- 1 Introduction to pH
- 2 Building a pH probe
- 3 Interfacing and measuring
- 4 Calibrating a home-built pH probe
- 5 Making it cooler
- 6 Geeking out
- 7 Links
Introduction to pH
A pH measurement of a medium is a measure of how acidic or how basic it is. Lemon juice or vinegar for example are acidic, whereas bleach or sodium bicarbonate are basic (the opposite of acidic). pH can be imagined as a measure of the presence of hydrogen ions or H+ in the medium or the ability of the medium to produce H+ ions. An acid produces H+ ions whereas a base absorbs H+ ions. In more technical terms pH is defined as a negative decimal logarithm of the hydrogen ion activity in a solution. Using this definition, a pH value of 7 corresponds to a neutral solution, neither acid nor basic. A pH value < 7 corresponds to an acidic medium, and a pH value > 7 corresponds to a basic solution. Anyways, the reason you care about all this is that biological systems are very sensitive the pH of their environment. Whether or not fish survive in a lake or whether your fermentation goes well for your latest beer batch depends on the pH. So it it is kinda important. You can read a lot more about pH by googling around.
Building a pH probe
I can across a paper where they described how to make a home made pH probe using a Christmas glass ornament and some simple materials. This is a great way to make a pH probe on the cheap at home.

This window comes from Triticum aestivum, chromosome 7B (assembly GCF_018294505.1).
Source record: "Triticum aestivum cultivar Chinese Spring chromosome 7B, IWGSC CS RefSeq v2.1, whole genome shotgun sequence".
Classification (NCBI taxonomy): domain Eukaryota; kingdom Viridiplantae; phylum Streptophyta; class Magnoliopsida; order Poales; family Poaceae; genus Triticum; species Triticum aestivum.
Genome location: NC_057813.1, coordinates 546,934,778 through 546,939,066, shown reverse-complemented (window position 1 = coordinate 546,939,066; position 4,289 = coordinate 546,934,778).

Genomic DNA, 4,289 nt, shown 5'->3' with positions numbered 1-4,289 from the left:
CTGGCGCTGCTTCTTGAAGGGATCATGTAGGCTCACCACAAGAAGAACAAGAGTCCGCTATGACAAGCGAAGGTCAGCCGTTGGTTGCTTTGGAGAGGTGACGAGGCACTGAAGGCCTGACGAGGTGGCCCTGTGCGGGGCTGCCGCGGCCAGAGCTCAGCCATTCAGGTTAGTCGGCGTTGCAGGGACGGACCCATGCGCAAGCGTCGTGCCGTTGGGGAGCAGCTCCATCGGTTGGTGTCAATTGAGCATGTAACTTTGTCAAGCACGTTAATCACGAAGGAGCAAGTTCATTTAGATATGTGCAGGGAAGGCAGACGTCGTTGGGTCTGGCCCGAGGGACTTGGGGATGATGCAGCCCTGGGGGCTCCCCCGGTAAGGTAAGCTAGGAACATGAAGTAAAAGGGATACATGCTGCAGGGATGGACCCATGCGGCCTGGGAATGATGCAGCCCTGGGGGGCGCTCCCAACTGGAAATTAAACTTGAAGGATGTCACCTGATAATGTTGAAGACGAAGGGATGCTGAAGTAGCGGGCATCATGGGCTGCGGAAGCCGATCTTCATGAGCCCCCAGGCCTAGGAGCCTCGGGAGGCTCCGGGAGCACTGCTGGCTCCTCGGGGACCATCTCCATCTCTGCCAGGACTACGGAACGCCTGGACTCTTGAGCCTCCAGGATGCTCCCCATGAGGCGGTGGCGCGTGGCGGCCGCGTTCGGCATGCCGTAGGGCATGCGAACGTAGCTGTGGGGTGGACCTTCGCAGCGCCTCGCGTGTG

What you need
So what you'll need to make this thing are:
1. A Christmas glass bulb, the smaller, the better
2. Some household bleach
3. some plastic tubing, plastic straw or similar
4. some epoxy glue or even better, aquarium glue
5. Some silver wire. I got some from my neighborhood hobby store
6. Potassium chloride, this is available as low sodium salt or as vitamin capsules. Very easy to find.
In addition to the glass pH probe, you'll need a reference probe. The pH probe by itself is only a half cell. In order to complete the circuit, you'll need the other half of the cell. The trick with the reference electrode is that it must provide a steady voltage, so that the pH can be measured. Otherwise your measurements will jump all over the place and you will never get a result.
To make the reference electrode, you will need:
1. A piece of plastic tubing or straw
2. Some silver wire (see above)
3. Potassium chloride (see above)
5. Agar Agar - from the supermarket
How to build it